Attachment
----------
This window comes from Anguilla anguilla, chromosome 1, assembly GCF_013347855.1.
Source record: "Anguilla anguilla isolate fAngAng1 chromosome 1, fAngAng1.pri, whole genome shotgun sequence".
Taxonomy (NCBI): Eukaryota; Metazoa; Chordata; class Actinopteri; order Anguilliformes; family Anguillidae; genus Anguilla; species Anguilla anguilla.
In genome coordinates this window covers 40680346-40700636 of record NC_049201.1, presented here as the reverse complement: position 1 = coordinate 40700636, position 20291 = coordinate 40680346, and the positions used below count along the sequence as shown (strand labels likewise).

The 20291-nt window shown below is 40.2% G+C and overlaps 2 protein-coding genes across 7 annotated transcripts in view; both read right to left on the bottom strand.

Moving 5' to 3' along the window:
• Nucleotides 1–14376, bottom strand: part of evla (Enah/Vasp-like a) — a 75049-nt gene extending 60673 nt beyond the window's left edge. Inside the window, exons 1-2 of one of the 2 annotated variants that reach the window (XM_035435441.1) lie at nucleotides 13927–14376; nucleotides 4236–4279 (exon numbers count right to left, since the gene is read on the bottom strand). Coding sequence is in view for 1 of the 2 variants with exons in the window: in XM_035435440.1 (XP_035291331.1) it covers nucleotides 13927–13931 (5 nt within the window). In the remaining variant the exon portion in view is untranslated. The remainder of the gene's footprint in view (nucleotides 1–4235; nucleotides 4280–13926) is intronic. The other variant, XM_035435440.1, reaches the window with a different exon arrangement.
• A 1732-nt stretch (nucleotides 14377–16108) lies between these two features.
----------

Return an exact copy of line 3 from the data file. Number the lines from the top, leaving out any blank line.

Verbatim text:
Taxonomy (NCBI): Eukaryota; Metazoa; Chordata; class Actinopteri; order Anguilliformes; family Anguillidae; genus Anguilla; species Anguilla anguilla.